[by Matt Goldberg, Director]
Jewish Community Relations Council
Jewish Community of Louisville
Shooting at Sikh Temple
This past month has been a tragic one for our country, and particularly for all of us who are interested in interfaith relations. On August 5, a person who is apparently a member of some white supremacist organizations went into a Sikh temple outside of Milwaukee, WI, and started shooting. Several people were killed, several more were wounded, and our sense of calm was shattered.
The Jewish community and many other faith partners in Louisville are concerned about this act of violence, and the hatred that was at its source. Our JCRC has reached out to our local Sikh community to offer support, and we have resolved as a multi-faith community to do all that we can to prevent incidents like this in the future. Increasing security for our religious institutions is an unfortunate necessity, but combating hate-filled sentiment is a more elusive and daunting task.
One way to open up minds is to learn about other cultures, and there is a wonderful opportunity to do just that this Labor Day weekend on the Belvedere, as WorldFest once again returns to Louisville. WorldFest is a three-day celebration of different cultures from around the world, with music, food, dancing, and information booths about the many different cultures that make up this city. The JCRC will be hosting a booth at WorldFest, with educational, cultural, and historical information about Israel.
There is a saying in the Israel advocacy business that nothing sells Israel like Israel, and that is what we will be trying to do. As Israel, unfortunately, is threatened continuously by her neighbors (including three rockets launched at a school in Sderot on the first day of classes this past week), our materials emphasize a side of Israel that is not so prominent in the news cycle: its diversity, its tolerance and its natural beauty.
Another productive way to “fight back” against hatred is to participate in this year’s Hunger Walk, an interfaith activity. The Hunger Walk started in 1969 in response to the Thanksgiving Day death of a young boy from starvation on Muhammad Ali and 17th Street. The interfaith leadership of Louisville (including of the Jewish community) was so outraged that a young man could die of starvation in the latter half of the 20th century, that they started the Hunger Walk, which has grown every year since its inception.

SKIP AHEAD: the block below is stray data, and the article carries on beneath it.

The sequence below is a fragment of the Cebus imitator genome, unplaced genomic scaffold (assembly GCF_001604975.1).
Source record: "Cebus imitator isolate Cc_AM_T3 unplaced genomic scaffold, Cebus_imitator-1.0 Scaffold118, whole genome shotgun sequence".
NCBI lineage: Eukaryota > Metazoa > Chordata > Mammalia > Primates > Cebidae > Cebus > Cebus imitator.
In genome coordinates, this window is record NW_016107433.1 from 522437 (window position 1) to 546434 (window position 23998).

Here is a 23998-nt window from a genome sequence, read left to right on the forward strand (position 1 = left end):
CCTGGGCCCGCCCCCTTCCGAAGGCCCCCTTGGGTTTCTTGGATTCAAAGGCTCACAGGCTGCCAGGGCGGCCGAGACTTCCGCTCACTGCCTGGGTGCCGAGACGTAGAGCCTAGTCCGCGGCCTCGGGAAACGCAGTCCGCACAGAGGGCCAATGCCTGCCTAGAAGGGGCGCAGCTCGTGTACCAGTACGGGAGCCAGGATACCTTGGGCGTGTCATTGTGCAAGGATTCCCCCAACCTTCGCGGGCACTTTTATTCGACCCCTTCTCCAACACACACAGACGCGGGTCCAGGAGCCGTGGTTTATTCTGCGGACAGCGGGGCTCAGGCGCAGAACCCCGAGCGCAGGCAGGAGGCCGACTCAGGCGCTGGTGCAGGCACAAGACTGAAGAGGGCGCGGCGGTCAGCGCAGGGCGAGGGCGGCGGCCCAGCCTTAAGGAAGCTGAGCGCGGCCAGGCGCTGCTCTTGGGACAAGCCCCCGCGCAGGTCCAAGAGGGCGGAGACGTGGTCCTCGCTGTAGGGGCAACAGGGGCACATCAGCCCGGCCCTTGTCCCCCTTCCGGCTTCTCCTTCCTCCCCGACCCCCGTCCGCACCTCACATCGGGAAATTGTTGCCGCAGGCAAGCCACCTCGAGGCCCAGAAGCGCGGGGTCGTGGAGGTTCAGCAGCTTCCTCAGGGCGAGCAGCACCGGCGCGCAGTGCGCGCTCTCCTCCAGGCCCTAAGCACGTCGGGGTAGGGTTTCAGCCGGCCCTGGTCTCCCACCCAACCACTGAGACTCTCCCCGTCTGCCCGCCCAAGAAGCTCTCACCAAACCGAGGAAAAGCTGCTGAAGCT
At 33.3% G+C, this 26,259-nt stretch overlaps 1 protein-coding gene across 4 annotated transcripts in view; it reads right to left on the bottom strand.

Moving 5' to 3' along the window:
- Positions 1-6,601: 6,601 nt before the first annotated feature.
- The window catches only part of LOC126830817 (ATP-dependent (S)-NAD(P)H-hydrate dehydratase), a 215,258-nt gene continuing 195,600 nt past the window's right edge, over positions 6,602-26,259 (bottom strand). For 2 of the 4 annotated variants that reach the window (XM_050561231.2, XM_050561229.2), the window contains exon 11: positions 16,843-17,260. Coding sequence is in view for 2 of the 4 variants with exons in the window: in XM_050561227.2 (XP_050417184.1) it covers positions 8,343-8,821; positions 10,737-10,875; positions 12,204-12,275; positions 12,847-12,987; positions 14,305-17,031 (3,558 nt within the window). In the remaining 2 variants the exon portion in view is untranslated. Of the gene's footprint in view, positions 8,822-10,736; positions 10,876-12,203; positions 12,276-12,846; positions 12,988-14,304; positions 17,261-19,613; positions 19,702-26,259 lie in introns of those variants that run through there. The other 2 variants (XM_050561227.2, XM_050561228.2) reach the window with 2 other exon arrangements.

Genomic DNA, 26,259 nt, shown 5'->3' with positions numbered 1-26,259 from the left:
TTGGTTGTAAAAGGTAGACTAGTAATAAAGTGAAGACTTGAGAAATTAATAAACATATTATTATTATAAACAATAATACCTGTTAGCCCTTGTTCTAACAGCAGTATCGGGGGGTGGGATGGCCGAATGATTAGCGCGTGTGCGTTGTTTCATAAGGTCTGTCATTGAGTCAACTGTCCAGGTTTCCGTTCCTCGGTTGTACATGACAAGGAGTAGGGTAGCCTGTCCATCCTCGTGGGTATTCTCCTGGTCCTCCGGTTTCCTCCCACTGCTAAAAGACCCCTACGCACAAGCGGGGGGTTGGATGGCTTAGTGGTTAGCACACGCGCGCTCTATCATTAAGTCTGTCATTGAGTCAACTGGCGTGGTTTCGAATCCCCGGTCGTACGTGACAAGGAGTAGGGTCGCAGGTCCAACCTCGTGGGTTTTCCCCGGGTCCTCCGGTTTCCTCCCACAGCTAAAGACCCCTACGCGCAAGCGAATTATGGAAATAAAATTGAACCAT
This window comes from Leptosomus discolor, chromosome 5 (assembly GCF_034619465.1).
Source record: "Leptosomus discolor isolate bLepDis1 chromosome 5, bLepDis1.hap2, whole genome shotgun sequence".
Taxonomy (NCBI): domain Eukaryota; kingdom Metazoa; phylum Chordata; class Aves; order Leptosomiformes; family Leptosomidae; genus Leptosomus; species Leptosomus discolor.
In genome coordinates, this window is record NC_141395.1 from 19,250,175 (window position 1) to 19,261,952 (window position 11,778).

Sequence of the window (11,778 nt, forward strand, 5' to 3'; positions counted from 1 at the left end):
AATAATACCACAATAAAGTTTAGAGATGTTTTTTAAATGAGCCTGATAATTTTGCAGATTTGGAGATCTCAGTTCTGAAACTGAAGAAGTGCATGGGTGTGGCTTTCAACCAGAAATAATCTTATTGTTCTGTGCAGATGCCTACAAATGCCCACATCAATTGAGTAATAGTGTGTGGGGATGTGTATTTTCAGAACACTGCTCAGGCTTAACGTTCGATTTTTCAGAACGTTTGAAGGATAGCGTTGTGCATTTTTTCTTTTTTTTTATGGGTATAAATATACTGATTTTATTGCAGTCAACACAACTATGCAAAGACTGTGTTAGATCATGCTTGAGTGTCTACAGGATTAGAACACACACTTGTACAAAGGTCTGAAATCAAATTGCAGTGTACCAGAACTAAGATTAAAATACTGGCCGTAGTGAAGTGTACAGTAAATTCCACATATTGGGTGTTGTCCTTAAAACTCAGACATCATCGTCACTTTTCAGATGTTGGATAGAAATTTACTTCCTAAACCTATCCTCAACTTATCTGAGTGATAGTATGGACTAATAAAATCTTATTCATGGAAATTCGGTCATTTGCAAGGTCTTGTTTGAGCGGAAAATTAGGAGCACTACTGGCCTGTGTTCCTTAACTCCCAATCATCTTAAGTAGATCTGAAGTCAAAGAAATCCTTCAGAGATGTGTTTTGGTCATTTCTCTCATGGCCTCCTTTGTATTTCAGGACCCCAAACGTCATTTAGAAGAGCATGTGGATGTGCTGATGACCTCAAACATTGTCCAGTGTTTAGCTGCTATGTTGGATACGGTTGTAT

The proceeds of the Hunger Walk go to Dare to Care (with which the JFCS food pantry is affiliated), a food bank operating in the seven counties. One in six people in the greater Louisville area (including one in four children) is food insecure and with our economic and unemployment situation being what they are, it is more important than ever that Dare to Care is fully funded.
The walk starts at Waterfront Park at 2:15 p.m. on September 9. The Jewish community has established a team, “Jewish Louisville;” please go to www.thehungerwalk.org to register. Registration costs $25, and that $25 can provide almost 100 meals.
A less obvious way to prevent tragedies like the one in Wisconsin is to stay politically informed. As such, the JCRC will be hosting a Candidate’s Forum on September 23 at 2 p.m. in the Jewish Community Center Auditorium. Candidates for Court of Appeals, Metro Council, and U.S. Congress have been invited, and Congressman John Yarmuth is confirmed to appear. Elections have consequences for a variety of important issues … from Israel and international issues, to local issues involving police and court systems. Please be sure to attend.
On behalf of the Jewish Community Relations Council of the Jewish Community of Louisville, I wish all of you a happy and successful new year.
Visit the JCRC Blog at www.jewishlouisville.org.